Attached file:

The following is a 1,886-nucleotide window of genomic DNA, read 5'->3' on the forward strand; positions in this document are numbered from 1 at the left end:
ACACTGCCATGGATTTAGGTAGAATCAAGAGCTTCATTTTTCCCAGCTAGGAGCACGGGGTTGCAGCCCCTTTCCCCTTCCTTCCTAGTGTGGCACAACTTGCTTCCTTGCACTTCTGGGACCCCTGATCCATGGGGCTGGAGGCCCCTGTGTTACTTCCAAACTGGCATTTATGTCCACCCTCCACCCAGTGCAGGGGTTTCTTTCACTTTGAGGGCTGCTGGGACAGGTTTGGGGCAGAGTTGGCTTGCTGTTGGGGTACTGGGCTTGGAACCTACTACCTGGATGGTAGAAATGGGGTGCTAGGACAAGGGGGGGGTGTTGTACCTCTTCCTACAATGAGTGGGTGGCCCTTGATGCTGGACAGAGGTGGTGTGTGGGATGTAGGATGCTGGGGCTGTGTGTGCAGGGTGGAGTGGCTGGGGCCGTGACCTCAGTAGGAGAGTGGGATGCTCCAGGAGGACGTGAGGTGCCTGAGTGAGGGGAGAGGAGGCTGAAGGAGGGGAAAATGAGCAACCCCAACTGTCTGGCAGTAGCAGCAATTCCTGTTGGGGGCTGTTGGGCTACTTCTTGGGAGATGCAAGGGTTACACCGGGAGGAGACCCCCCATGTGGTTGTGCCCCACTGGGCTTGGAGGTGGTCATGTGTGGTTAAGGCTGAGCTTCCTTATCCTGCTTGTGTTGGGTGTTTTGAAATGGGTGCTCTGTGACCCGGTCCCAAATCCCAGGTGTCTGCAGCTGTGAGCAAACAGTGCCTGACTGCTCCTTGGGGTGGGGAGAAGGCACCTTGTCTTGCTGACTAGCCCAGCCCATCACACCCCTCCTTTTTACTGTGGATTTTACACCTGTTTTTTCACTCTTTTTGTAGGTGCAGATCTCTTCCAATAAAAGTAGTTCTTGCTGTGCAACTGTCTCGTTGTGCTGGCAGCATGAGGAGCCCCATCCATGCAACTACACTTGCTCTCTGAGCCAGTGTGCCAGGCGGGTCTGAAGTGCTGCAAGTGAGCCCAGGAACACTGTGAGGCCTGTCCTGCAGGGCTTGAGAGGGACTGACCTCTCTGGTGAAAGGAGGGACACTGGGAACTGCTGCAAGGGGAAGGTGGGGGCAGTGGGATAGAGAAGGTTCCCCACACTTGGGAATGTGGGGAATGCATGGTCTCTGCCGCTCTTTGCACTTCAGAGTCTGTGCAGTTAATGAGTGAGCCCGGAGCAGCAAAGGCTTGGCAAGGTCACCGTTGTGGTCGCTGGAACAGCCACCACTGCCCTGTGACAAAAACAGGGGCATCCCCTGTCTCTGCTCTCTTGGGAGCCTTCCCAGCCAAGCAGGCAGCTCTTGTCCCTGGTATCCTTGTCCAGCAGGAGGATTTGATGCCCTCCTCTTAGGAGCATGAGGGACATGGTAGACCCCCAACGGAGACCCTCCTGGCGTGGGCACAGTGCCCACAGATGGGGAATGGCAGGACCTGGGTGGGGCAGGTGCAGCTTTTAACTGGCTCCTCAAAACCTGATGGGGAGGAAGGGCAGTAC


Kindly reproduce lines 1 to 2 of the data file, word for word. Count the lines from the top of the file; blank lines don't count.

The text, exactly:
The following is a 1,886-nucleotide window of genomic DNA, read 5'->3' on the forward strand; positions in this document are numbered from 1 at the left end:
ACACTGCCATGGATTTAGGTAGAATCAAGAGCTTCATTTTTCCCAGCTAGGAGCACGGGGTTGCAGCCCCTTTCCCCTTCCTTCCTAGTGTGGCACAACTTGCTTCCTTGCACTTCTGGGACCCCTGATCCATGGGGCTGGAGGCCCCTGTGTTACTTCCAAACTGGCATTTATGTCCACCCTCCACCCAGTGCAGGGGTTTCTTTCACTTTGAGGGCTGCTGGGACAGGTTTGGGGCAGAGTTGGCTTGCTGTTGGGGTACTGGGCTTGGAACCTACTACCTGGATGGTAGAAATGGGGTGCTAGGACAAGGGGGGGGTGTTGTACCTCTTCCTACAATGAGTGGGTGGCCCTTGATGCTGGACAGAGGTGGTGTGTGGGATGTAGGATGCTGGGGCTGTGTGTGCAGGGTGGAGTGGCTGGGGCCGTGACCTCAGTAGGAGAGTGGGATGCTCCAGGAGGACGTGAGGTGCCTGAGTGAGGGGAGAGGAGGCTGAAGGAGGGGAAAATGAGCAACCCCAACTGTCTGGCAGTAGCAGCAATTCCTGTTGGGGGCTGTTGGGCTACTTCTTGGGAGATGCAAGGGTTACACCGGGAGGAGACCCCCCATGTGGTTGTGCCCCACTGGGCTTGGAGGTGGTCATGTGTGGTTAAGGCTGAGCTTCCTTATCCTGCTTGTGTTGGGTGTTTTGAAATGGGTGCTCTGTGACCCGGTCCCAAATCCCAGGTGTCTGCAGCTGTGAGCAAACAGTGCCTGACTGCTCCTTGGGGTGGGGAGAAGGCACCTTGTCTTGCTGACTAGCCCAGCCCATCACACCCCTCCTTTTTACTGTGGATTTTACACCTGTTTTTTCACTCTTTTTGTAGGTGCAGATCTCTTCCAATAAAAGTAGTTCTTGCTGTGCAACTGTCTCGTTGTGCTGGCAGCATGAGGAGCCCCATCCATGCAACTACACTTGCTCTCTGAGCCAGTGTGCCAGGCGGGTCTGAAGTGCTGCAAGTGAGCCCAGGAACACTGTGAGGCCTGTCCTGCAGGGCTTGAGAGGGACTGACCTCTCTGGTGAAAGGAGGGACACTGGGAACTGCTGCAAGGGGAAGGTGGGGGCAGTGGGATAGAGAAGGTTCCCCACACTTGGGAATGTGGGGAATGCATGGTCTCTGCCGCTCTTTGCACTTCAGAGTCTGTGCAGTTAATGAGTGAGCCCGGAGCAGCAAAGGCTTGGCAAGGTCACCGTTGTGGTCGCTGGAACAGCCACCACTGCCCTGTGACAAAAACAGGGGCATCCCCTGTCTCTGCTCTCTTGGGAGCCTTCCCAGCCAAGCAGGCAGCTCTTGTCCCTGGTATCCTTGTCCAGCAGGAGGATTTGATGCCCTCCTCTTAGGAGCATGAGGGACATGGTAGACCCCCAACGGAGACCCTCCTGGCGTGGGCACAGTGCCCACAGATGGGGAATGGCAGGACCTGGGTGGGGCAGGTGCAGCTTTTAACTGGCTCCTCAAAACCTGATGGGGAGGAAGGGCAGTAC